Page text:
One might think that I would be reluctant to shoot this handgun, in which case, one would be incredibly wrong. I could not wait to venture a field with this recreation from my lost youth, (or young manhood,) and the instant I received a call from Doug Roth at Camp 5 Outfitters, it was Go Time! If you don’t know Camp 5, located near Paso Robles, California, you’re missing out on some great potential hunting adventures. Doug offers guided hunts on several species including deer, elk and turkey during their relatively short seasons in the spring/fall. Even better, he offers wild boar hunts year round, because California has no closed season on pigs. Good eating, good fun, great outing, and best of all, Doug can get handgunners in close on wild boar. With his fearless Jack Russel Terrier hunting companion Moose, few pigs fatally hit are ever lost. Hey, I’d spend two days at Camp 5 just to watch Moose work his magic. But in this case, I had both Moose and a recreation of a lost love with me, and while the three of us hadn’t hunted together before, I had hunted with both Moose and other 44 Magnums. It seemed like an unbeatable threesome.
The hunt location made it unnecessary to test numerous loads in search of the Commemorative’s favorite dish. Camp 5 is located in a portion of California where lead-free ammunition has been dictated for hunting. I had a couple boxes of Corbon and Federal 44 Mag ammo loaded with 225 grain Barnes bullets. Considering the lighter weight bullets reminded me of the only reservation I’d ever had about the square shape of the original Super Blackhawk’s trigger guard. That square back edge sometimes rapped my knuckle when firing full power loads with the heavier bullet weights. Admittedly that was more of an issue when shooting silhouettes with a one-hand grip from the creedmore position, and while it was not a crippling event, it was irritating in 40- or 80-round matches. Happily, using a solid two-handed grip, my knuckle remained untouched when firing the 225 grain loads in the new gun.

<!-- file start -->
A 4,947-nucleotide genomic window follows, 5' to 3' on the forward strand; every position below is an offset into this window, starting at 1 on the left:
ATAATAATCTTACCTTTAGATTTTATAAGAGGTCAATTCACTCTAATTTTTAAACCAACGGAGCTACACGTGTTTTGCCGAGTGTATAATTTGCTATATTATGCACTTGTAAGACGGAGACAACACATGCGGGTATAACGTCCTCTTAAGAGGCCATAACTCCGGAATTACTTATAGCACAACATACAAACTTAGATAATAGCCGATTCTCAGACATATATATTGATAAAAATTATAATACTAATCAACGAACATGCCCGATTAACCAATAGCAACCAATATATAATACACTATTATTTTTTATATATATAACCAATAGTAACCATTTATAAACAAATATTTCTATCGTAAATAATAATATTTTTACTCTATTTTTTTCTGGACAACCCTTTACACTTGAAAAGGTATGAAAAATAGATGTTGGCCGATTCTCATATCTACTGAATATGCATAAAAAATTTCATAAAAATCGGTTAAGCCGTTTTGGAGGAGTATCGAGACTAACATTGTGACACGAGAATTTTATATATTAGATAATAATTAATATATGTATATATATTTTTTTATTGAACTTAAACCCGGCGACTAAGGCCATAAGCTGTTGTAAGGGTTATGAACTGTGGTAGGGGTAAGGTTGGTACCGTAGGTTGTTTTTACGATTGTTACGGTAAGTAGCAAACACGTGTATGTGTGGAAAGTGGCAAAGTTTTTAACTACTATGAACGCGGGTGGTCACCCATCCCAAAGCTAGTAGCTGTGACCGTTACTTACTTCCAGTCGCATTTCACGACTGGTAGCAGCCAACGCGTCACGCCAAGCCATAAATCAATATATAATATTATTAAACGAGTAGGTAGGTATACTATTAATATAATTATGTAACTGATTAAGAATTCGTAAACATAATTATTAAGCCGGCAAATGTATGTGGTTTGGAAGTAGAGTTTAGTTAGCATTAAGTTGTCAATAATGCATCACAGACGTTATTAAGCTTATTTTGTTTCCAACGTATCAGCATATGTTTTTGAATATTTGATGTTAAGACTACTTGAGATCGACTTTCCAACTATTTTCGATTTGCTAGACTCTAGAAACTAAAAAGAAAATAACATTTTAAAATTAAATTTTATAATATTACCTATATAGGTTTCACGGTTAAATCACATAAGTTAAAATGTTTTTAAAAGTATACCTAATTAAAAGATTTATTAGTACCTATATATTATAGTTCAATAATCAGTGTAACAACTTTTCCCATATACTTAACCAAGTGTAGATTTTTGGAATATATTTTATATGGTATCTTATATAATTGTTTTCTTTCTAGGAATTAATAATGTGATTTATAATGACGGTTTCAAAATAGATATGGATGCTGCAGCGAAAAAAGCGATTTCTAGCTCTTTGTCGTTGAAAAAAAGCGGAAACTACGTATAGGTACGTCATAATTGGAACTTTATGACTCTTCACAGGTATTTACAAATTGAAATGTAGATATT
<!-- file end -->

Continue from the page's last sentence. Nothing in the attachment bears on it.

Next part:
It required about 5 rounds to dial in the Ruger shooting from the rock-solid shooting bench/table that Doug has built near the Camp 5 guest cabin. Then, dropping to the ground in front of the bench and resting my back against a brace with my arms across my knees in my absolutely favorite field shooting position, a couple of confirmation shots ended up touching each other in the bottom of the small orange aiming point stuck on the 25-yard target. With a bit of a swagger, I left the range for two marvelous days of pig hunting.
While wind direction changes and fading light terminated some of our stalks, Doug was able to get the other hunters inside 25 yards on more than one occasion. I’m slightly ashamed to admit that on my stalk, I stretched my range beyond what was prudent considering I was hunting with a new gun and ammunition combination that I had fired less than 10 times. We followed the blood trail for perhaps 300 yards up a steep hill and through some heavy cover until it ended before giving it up with approaching darkness. Although a bit ashamed, I’m not discouraged. I miss just like everyone else, and on this occasion, it was clearly due to “pilot error.” I know the Commemorative Super Blackhawk and I will hunt together again albeit with some additional range time together between now and then. I was foolish enough to surrender this gun once; it won’t happen again.